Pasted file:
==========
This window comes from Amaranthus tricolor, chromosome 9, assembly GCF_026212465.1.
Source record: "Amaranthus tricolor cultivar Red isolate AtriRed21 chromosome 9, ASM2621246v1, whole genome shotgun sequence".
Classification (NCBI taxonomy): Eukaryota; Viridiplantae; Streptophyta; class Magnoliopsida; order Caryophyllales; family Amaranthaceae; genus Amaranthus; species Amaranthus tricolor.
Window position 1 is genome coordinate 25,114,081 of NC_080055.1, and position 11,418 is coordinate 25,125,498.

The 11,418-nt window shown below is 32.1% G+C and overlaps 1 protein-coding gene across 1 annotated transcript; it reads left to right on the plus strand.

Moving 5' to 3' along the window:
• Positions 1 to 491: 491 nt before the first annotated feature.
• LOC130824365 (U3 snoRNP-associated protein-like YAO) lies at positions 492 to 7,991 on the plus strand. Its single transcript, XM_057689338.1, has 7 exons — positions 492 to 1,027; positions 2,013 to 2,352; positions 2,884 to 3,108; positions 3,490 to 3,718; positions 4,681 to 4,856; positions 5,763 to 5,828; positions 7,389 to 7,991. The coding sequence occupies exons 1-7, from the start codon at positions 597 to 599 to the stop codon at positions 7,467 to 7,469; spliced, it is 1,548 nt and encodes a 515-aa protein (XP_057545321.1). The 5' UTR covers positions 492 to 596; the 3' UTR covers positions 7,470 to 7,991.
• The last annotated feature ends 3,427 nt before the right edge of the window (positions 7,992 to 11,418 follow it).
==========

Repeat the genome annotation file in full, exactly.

This window comes from Amaranthus tricolor, chromosome 9, assembly GCF_026212465.1.
Source record: "Amaranthus tricolor cultivar Red isolate AtriRed21 chromosome 9, ASM2621246v1, whole genome shotgun sequence".
Classification (NCBI taxonomy): Eukaryota; Viridiplantae; Streptophyta; class Magnoliopsida; order Caryophyllales; family Amaranthaceae; genus Amaranthus; species Amaranthus tricolor.
Window position 1 is genome coordinate 25,114,081 of NC_080055.1, and position 11,418 is coordinate 25,125,498.

The 11,418-nt window shown below is 32.1% G+C and overlaps 1 protein-coding gene across 1 annotated transcript; it reads left to right on the plus strand.

Moving 5' to 3' along the window:
• Positions 1 to 491: 491 nt before the first annotated feature.
• LOC130824365 (U3 snoRNP-associated protein-like YAO) lies at positions 492 to 7,991 on the plus strand. Its single transcript, XM_057689338.1, has 7 exons — positions 492 to 1,027; positions 2,013 to 2,352; positions 2,884 to 3,108; positions 3,490 to 3,718; positions 4,681 to 4,856; positions 5,763 to 5,828; positions 7,389 to 7,991. The coding sequence occupies exons 1-7, from the start codon at positions 597 to 599 to the stop codon at positions 7,467 to 7,469; spliced, it is 1,548 nt and encodes a 515-aa protein (XP_057545321.1). The 5' UTR covers positions 492 to 596; the 3' UTR covers positions 7,470 to 7,991.
• The last annotated feature ends 3,427 nt before the right edge of the window (positions 7,992 to 11,418 follow it).